La Seigneurie

In the 1600s, when Quebec was known as La Nouvelle France, land was divided into seigneuries, properties under the control of a seigneur, or lord of the manor. Fields farmed by habitants were arranged in long narrow strips fronting onto the St. Lawrence River, making it easy to transport goods by water at a time when roads were few.

This drawing from Wikipedia shows the layout of a typical seigneurie. The St. Lawrence River is shown in blue at the bottom.
This drawing from Wikipedia shows the layout of a typical seigneurie. Established in 1627, the seigneurial system was officially abolished in 1854.

 

 

 

 

 

 

 

 

 

 

 

 

 

 

 

 

 

 

Remembering this history, we planted one of the fields at Glen Villa, my garden in Quebec, in similar long narrow strips. We seeded the field two weeks ago. much later than we wanted but as early as we could due to the weather.

 

It's easy to see the lines of seeding.
It’s easy to distinguish the lines of seeding from the marks left by the tractor wheels and the blades of the seeder.

 

The field is part of Timelines, the 1.7 km/1 mile trail that explores questions about memory, identity and our relationship to the land. To create contrasting strips we used three different crops, flax, canola and barley.  To create an interesting pattern, I designed the rows in different widths.

 

The largest strip in the centre of the field is flax. Moving out from the centre point, the two sides are mirror images.
This photo shows only part of the design. The 30-foot wide strip shown on the fold is actually the centre of the field. It is planted with flax. Moving out from the centre, the two sides are mirror images. The numbers show my calculation of the square footage which determined how much seed of each type we needed.

 

 

We measured the field to find the mid-point and started planting there, first sowing the 30-foot strip of flax, then the 12-foot wide strips of barley on either side.

 

From the back of the seeder, Ken makes sure that seeds fall through as they should.
From the back of the seeder, Ken makes sure that seeds fall through as they should.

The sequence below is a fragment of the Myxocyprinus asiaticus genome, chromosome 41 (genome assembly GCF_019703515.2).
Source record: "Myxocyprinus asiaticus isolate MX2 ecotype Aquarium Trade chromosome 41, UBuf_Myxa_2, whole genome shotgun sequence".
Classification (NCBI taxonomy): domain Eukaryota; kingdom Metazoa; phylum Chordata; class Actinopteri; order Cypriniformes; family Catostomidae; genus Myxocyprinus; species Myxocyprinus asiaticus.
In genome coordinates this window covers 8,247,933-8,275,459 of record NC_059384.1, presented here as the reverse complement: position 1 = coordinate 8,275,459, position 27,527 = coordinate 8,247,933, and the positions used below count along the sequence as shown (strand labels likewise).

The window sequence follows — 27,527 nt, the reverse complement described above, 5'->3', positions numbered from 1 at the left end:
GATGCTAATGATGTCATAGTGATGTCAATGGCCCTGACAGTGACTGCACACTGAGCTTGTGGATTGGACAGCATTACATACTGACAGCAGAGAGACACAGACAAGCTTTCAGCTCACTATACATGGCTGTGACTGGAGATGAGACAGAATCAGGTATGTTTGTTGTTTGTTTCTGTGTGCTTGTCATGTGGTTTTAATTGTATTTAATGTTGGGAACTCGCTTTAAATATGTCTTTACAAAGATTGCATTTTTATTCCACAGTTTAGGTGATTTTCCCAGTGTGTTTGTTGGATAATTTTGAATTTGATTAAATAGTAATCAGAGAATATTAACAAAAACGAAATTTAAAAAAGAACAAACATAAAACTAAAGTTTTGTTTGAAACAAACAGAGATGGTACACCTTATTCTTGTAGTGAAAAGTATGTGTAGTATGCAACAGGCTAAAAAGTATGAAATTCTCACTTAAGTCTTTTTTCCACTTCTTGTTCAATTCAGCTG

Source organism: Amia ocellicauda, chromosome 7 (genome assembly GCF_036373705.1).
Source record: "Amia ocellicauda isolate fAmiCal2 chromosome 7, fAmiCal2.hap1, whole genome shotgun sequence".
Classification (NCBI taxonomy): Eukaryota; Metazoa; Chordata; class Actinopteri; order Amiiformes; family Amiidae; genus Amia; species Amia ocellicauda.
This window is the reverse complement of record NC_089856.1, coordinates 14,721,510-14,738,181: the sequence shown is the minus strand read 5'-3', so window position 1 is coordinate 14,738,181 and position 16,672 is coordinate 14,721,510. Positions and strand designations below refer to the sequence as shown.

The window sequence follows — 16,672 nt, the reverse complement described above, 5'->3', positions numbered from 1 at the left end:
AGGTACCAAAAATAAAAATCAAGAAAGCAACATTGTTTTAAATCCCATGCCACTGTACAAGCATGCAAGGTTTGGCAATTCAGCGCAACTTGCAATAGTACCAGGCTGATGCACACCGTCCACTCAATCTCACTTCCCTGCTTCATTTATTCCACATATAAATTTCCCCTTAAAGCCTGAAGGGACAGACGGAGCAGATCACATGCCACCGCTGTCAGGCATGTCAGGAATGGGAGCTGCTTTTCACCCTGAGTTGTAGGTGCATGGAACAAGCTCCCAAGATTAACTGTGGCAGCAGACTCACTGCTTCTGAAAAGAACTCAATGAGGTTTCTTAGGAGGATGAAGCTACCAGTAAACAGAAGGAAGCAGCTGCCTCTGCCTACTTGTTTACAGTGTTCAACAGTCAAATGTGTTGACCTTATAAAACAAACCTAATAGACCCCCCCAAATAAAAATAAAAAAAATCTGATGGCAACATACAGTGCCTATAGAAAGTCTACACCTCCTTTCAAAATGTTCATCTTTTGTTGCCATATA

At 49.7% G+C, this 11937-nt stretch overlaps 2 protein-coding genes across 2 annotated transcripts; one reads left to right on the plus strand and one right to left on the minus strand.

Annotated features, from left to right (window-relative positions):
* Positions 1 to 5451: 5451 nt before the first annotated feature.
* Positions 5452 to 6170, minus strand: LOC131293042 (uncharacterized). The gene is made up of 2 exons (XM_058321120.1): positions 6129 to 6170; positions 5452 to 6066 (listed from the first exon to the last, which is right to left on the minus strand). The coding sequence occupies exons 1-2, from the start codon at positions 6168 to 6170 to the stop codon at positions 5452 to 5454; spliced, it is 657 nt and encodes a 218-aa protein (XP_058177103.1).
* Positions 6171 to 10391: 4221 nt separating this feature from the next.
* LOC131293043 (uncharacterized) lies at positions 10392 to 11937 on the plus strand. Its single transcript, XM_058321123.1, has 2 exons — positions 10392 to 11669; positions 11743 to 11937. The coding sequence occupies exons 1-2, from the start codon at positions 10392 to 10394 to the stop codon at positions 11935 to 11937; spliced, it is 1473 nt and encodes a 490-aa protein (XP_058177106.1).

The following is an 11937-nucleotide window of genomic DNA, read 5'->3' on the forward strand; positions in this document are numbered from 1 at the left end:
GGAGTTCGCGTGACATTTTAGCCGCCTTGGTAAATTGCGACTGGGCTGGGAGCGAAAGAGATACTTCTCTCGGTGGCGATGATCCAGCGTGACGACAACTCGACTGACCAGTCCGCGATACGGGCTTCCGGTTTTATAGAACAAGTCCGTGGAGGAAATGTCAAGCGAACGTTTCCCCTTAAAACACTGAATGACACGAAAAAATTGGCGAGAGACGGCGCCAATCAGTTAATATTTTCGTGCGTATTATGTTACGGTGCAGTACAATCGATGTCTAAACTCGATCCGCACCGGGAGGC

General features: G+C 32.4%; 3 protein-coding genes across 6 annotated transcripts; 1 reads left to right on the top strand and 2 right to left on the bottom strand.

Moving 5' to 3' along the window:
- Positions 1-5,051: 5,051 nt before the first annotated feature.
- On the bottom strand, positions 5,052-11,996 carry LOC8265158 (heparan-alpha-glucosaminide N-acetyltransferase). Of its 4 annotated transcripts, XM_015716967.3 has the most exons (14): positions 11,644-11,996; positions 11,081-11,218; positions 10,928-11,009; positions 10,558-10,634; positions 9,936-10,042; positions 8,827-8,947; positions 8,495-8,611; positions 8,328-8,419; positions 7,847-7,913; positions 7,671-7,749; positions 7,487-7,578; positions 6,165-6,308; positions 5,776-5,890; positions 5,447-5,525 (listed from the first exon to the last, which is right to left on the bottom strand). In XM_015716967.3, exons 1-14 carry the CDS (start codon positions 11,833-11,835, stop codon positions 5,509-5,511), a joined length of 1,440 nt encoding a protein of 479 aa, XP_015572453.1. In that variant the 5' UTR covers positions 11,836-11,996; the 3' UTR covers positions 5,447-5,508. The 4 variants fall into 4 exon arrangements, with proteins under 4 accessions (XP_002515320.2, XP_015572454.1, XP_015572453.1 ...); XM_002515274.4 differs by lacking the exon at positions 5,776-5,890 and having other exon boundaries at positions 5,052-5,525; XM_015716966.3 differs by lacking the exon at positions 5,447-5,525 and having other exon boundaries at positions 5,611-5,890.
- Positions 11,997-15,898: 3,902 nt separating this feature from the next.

Planting the field this way is an experiment and we’ll see if the flax and canola bloom at the same time. If they do, the contrast between blue and yellow, with the tall straight tawny lines of barley separating them, should look amazing. If not, there still should be enough contrast in the size, colour and texture of the leaves to distinguish one strip from another.

 

We couldn't seed all the flax, canola or barley at one time because of the pattern of strips. So after sowing one seed, the seeder had to be cleaned before another seed could be added.
After sowing one seed, the seeder had to be thoroughly cleaned before the next seed was added. We had to repeat this process a dozen times or so.

 

Seeding the three crops in lines that didn’t overlap took careful execution. Jacques Gosselin and Ken Kelso, the two men who make everything at Glen Villa work the way it should, were more than up to the job. With Ken on the back of the tractor as a guide, Jacques kept the wheels on the right track.

 

Jacques and Ken seed each strip with either flax, canola or barley.
It took a few hours for Jacques and Ken to seed the field using the seeder we borrowed from a good neighbour.

 

I was surprised to see that canola which has yellow blooms starts with bright blue seeds.

Ken is pouring canola seed into the back of the seeder.
Ken is pouring canola seed into the back of the seeder. The compartments ensure that the seed falls in neat rows.

 

Flax seed which I thought should be blue is similar to the colour of barley seed, but up close the two look very different.

 

Flax or barley? Which is it?
Flax or barley? Which is it?

 

Barley or flax?
Barley or flax?  (This is barley, of course!)

 

We seeded the field on June 5. On June 11, only six days later, the rows were starting to show.

 

Thanks to several days of temperatures in the high 20sC, the seeds germinated quickly.
Thanks to several days of temperatures in the high 20sC, the seeds germinated quickly.

 

Next week we’ll erect the handsome wrought-iron sign, made by the local blacksmith Justine Southam, that announces La Seigneurie. And once the seedlings are well established, we’ll cut a walking path through the field. I can only imagine how splendid it will be to pass through these colourful rows and to remember the history that inspired them.


Would you like to walk through the rows as well?

La Seigneurie is part of the Timelines trail. The trail will be open to the public for the first time this year on July 20, from 9-4. When I measured it yesterday, I found to my surprise that it is not 3 kms as I had thought but only 1.7 kms, or slightly more than a mile. Walking the trail at a leisurely pace will take about 45 minutes; adding in stops along the way may double the time.

This Open Garden Day is a fund-raiser for our local community foundation and conservation trust.  Please consider making a donation even if you can’t visit the garden on July 20. To buy tickets for a morning (9-12:30) or afternoon (12:30 – 4) visit, or to contribute to this important community cause, click on this link.